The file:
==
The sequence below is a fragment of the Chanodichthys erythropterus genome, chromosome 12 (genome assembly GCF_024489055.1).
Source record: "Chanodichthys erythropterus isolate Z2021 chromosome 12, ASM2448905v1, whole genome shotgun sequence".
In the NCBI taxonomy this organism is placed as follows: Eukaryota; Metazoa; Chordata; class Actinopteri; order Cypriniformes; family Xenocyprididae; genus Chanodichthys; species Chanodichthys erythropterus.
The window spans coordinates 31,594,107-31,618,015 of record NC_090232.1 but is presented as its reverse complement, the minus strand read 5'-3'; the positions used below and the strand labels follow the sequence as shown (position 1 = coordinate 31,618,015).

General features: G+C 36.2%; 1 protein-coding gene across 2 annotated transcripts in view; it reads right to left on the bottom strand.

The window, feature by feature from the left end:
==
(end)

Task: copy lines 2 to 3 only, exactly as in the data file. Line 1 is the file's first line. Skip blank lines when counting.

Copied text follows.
Source record: "Chanodichthys erythropterus isolate Z2021 chromosome 12, ASM2448905v1, whole genome shotgun sequence".
In the NCBI taxonomy this organism is placed as follows: Eukaryota; Metazoa; Chordata; class Actinopteri; order Cypriniformes; family Xenocyprididae; genus Chanodichthys; species Chanodichthys erythropterus.